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The Contradictory Fortunes of Bilingual Education in the US and Latin America



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Join us for the last presentation in the Fall 2017 LAII Lecture Series as we welcome to campus Dr. Aurolyn Luykx, Associate Professor of Anthropology and Teacher Education at the University of Texas at El Paso.

Over the past few decades, bilingual education has been a subject of intense debate across the Americas. In the US, such debates usually occur in the context of immigration politics, though this linkage can be misleading in its assumption that linguistic diversity is something brought in by "foreigners." In Latin America as well, bilingual education is closely linked to questions of national identity and racial/ethnic diversity, but within a very different ideological landscape. In several countries to the south, acceptance of ethno-linguistic diversity is increasingly seen as a sign of democratization, even while the legacy of linguistic racism persists. Comparing governmental bilingual education efforts across a range of political contexts reveals how ideologies about language connect to broader national goals and ideals.

Luykx received her PhD in Linguistic Anthropology from UT-Austin in 1993. During the subsequent decade, she lived and worked in Bolivia, aiding in the country's transition to a nationwide system of bilingual-intercultural education. She was a founding faculty member of the Programa de Formación en Educación Intercultural Bilingüe Para los Paises Andinos (PROEIB Andes), a graduate program for indigenous educators from throughout the Andean region. From 2001-2005, she researched immigrant elementary students as part of the Science for All project at the University of Miami. Since joining the UTEP faculty in 2005, her teaching and research have focused on the education of ethnolinguistic minority populations, and the anthropological study of race, bilingualism, sexuality, and schooling.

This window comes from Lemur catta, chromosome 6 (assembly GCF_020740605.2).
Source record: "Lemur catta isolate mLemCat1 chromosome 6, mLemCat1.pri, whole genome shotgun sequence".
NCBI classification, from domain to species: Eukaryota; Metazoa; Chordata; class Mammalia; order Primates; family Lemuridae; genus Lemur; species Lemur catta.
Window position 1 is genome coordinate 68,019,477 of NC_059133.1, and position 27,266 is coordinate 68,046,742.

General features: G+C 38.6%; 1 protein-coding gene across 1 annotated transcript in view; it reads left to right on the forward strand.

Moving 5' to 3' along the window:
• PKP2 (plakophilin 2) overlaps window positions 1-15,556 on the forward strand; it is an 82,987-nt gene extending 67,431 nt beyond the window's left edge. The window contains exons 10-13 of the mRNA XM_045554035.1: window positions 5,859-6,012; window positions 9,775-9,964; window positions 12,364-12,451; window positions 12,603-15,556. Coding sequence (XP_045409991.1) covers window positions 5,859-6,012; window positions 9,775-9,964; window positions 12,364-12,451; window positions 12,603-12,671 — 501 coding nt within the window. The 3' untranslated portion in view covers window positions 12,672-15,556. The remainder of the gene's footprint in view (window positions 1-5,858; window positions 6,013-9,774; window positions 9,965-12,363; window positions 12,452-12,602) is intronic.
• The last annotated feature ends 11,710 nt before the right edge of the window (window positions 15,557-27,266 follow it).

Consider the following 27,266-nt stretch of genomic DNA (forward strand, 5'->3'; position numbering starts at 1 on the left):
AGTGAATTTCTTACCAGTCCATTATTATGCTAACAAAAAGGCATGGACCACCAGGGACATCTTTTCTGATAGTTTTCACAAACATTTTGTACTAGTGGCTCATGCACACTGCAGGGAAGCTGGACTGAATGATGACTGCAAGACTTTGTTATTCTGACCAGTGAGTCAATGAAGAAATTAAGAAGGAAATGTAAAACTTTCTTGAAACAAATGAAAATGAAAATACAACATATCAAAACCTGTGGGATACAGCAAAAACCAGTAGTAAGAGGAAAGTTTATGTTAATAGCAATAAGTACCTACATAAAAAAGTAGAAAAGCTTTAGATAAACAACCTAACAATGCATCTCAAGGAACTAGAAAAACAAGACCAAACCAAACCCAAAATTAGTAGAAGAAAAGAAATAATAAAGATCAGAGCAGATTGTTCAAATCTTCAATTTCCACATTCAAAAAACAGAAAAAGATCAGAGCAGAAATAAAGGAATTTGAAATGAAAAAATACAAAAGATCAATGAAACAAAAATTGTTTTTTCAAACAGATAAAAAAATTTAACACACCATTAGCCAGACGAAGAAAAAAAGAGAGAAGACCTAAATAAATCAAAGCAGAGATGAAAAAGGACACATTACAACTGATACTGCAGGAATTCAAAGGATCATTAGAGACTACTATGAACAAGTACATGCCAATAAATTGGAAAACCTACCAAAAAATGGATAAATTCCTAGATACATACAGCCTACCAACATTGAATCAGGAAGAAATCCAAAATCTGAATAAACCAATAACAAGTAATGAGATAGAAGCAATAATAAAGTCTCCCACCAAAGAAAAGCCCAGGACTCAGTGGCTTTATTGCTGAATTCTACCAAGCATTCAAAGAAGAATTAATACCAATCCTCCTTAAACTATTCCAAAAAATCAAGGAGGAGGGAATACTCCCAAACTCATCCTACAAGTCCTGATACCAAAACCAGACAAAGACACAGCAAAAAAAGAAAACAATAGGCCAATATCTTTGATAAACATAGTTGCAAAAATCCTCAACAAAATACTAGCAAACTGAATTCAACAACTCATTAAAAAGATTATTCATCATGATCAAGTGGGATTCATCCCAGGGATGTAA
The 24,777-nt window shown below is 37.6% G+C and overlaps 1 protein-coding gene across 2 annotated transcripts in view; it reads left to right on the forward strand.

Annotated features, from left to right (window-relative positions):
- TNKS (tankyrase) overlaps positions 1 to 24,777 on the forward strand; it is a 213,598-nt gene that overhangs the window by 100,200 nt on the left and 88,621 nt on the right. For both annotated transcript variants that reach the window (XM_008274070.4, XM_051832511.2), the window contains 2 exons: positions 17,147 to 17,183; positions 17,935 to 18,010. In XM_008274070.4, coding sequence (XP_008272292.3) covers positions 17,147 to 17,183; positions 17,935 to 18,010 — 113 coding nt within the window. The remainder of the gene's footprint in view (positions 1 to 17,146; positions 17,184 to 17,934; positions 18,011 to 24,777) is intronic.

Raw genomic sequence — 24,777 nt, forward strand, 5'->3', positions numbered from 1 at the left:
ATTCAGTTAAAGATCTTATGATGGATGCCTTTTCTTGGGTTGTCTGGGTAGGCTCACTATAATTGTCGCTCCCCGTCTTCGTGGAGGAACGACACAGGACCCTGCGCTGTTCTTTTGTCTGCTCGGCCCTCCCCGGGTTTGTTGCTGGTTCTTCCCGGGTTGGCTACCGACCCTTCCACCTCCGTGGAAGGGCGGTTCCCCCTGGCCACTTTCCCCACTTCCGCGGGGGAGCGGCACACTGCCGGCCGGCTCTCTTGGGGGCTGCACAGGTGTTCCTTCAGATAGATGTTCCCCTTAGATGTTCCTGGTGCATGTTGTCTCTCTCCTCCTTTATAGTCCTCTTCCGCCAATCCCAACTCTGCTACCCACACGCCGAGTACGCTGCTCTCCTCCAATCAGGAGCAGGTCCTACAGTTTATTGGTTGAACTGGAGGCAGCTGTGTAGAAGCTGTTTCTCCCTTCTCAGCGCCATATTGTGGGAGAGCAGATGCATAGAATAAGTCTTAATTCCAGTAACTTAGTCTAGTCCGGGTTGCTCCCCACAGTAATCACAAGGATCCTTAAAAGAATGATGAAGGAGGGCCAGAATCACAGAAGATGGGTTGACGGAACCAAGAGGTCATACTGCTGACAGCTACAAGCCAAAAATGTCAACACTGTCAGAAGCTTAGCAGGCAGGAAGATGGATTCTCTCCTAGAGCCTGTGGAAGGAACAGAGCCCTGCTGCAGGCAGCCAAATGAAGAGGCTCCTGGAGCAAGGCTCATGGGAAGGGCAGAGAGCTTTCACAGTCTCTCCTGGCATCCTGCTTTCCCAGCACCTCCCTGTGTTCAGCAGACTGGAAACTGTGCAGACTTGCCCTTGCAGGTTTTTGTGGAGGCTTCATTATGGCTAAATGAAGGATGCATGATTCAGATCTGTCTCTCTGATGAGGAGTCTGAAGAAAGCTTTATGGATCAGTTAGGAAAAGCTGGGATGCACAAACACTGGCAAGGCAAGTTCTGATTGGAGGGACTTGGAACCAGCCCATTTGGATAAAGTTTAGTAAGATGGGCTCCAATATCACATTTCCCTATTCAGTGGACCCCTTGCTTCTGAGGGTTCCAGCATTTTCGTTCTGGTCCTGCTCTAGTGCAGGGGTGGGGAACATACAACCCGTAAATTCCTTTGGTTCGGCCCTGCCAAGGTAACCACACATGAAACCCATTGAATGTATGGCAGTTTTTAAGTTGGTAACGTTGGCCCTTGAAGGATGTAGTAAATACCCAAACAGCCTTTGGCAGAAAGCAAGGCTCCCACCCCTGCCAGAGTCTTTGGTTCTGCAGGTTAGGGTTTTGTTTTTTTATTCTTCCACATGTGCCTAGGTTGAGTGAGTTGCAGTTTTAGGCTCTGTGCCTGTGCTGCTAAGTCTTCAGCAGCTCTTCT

Event sponsored by Latin American and Iberian Institute (with support from the US Department of Education Title VI).


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The Contradictory Fortunes of Bilingual Education in the US and Latin America